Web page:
Green politics has a whiteness problem

Let's do something about it

 

Letter

The EU bubble has a whiteness problem. Which is kind of controversial considering Brussels is one of the most diverse cities on the planet. But if you take a look at the European institutions, you’ll see a clear lack of representation.

The European Parliament currently only has 3% MEPs of colour and there has never been a Commissioner of colour. If you look at the thousands of people who work for the EU, you won’t find many more people of colour represented in positions of influence and power. 

 

The issue goes beyond  the institutions. Browse the websites of the hundreds of NGOs, lobbies and agencies gravitating around them and you’ll see they’re overwhelmingly white. As if the many minorities that make up Europe are simply forbidden from entering the sacred grounds of the EU bubble in any capacity, and especially into leadership roles.

This is problematic for many reasons. Not only does it mean racialised communities do not have access to these organisations, the lack of representativity has an impact on the policies adopted here in Brussels. Environmental NGOs play a key role in influencing policies, especially at a time where the climate and environmental crisis are some of the top priorities of the EU. Yet, we know that a lack of diversity and inclusion in decision-making leads to policies that easily ignore the needs of marginalised communities.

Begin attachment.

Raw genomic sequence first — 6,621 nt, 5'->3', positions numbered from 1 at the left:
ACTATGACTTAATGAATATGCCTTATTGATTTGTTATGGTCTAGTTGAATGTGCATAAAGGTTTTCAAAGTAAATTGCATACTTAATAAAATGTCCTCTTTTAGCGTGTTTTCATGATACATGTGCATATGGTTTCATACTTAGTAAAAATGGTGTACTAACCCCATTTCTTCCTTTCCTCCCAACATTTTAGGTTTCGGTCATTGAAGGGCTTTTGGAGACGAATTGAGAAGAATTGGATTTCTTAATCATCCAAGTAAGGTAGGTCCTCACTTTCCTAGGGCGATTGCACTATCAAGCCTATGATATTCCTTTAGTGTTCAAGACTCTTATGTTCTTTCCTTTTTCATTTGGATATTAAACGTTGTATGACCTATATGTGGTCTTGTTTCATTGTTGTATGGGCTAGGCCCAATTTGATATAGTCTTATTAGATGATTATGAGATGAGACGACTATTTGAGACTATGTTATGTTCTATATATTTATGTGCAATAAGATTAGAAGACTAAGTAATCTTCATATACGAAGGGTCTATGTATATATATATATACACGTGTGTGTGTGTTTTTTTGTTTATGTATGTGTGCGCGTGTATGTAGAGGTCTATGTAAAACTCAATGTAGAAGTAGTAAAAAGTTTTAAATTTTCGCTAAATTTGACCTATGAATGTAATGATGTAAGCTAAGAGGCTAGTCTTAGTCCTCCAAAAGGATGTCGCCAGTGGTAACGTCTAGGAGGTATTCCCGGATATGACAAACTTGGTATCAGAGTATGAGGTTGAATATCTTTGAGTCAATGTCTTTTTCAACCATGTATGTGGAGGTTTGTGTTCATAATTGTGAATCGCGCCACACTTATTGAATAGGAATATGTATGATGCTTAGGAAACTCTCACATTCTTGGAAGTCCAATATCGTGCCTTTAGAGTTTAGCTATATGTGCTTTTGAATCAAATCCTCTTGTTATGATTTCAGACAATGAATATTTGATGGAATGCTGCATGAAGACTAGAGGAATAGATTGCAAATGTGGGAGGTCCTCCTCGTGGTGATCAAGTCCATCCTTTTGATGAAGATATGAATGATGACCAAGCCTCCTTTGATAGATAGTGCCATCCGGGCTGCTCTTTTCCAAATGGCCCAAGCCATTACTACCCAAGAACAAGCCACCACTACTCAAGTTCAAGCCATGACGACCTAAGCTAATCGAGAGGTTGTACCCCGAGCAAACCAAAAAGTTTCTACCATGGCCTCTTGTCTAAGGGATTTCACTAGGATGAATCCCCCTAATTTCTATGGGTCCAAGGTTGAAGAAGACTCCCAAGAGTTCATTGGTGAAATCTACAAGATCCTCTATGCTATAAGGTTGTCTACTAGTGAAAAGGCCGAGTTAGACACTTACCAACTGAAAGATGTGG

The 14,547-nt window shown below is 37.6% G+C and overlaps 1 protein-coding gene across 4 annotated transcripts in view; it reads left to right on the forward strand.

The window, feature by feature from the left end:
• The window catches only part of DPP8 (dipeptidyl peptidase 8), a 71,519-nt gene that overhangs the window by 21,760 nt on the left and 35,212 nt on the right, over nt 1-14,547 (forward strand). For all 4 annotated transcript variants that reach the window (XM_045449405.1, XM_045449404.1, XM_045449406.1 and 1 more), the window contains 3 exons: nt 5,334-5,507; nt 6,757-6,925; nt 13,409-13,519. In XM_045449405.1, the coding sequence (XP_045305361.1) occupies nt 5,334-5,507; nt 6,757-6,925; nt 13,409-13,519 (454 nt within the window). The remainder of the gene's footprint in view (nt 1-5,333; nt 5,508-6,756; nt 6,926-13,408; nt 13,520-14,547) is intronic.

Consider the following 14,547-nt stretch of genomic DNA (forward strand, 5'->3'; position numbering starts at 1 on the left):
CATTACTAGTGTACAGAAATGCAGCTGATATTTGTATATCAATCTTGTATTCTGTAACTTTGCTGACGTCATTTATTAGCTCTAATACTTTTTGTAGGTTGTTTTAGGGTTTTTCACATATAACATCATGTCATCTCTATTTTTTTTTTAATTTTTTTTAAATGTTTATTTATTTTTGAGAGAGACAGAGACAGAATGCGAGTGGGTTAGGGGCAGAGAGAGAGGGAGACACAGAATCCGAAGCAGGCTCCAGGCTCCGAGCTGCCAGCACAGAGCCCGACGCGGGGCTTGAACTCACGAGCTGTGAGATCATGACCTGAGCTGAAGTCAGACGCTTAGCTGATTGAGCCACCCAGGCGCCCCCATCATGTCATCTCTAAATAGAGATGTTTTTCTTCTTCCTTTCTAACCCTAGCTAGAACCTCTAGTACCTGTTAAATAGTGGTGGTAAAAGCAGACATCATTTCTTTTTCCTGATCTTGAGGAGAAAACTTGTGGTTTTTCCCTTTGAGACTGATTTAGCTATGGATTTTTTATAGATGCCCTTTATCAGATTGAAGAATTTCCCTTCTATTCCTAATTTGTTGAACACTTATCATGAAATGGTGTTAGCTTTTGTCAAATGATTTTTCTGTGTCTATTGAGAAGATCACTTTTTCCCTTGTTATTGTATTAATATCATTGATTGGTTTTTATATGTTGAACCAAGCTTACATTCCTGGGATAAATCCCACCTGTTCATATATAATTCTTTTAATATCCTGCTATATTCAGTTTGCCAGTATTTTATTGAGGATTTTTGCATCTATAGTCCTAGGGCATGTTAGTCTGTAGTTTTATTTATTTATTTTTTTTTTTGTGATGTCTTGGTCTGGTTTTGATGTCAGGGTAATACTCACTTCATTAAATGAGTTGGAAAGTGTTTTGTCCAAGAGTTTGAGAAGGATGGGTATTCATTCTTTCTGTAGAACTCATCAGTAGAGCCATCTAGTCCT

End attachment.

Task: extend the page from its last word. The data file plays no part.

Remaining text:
Racialised communities, who are already systematically marginalised, carry the heaviest burden of the climate and ecological crisis, which furthermore exacerbates already existing inequalities.

They should not only be at the centre of the climate action work but leading it. Yet, in Brussels, these spaces are occupied by white people.

 

Can we really expect sustainability policies to be ambitious enough to address the crisis  when the people influencing them have never experienced environmental racism themselves?

There's no doubt it is complex to address an issue that is interconnected with the problems outside of the NGO world. While the Brussels green NGOs cannot erase structural racism from Europe, there are steps we can take.

 

It's great to see that there are NGOs who have kickstarted efforts to address this issue and we congratulate them for taking the lead. But it’s unfortunately not enough. As white people benefitting from this system and witnessing the lack of diversity on a daily basis, whether in our offices, in meetings or events, we are challenging these organisations and by definition us as a sector to do better. To lead by example and to walk the talk even when it’s uncomfortable and requires unlearning, restructuring, sharing power and giving space.

It is a work in progress and we need to start today.

 

Below we list concrete actions that could help NGOs start rebuilding their work and organisational culture to be more intersectional and anti-racist. These actions are informed by the recommendations of ENAR and conversations with Jana Degrott, Alice Bah Kuhnke, Julie Pascoët, Sarah Chander and Yasmine Ouirhrane.

 

We are calling on  NGOs to commit to do better by implementing a policy that includes one or more of the following points: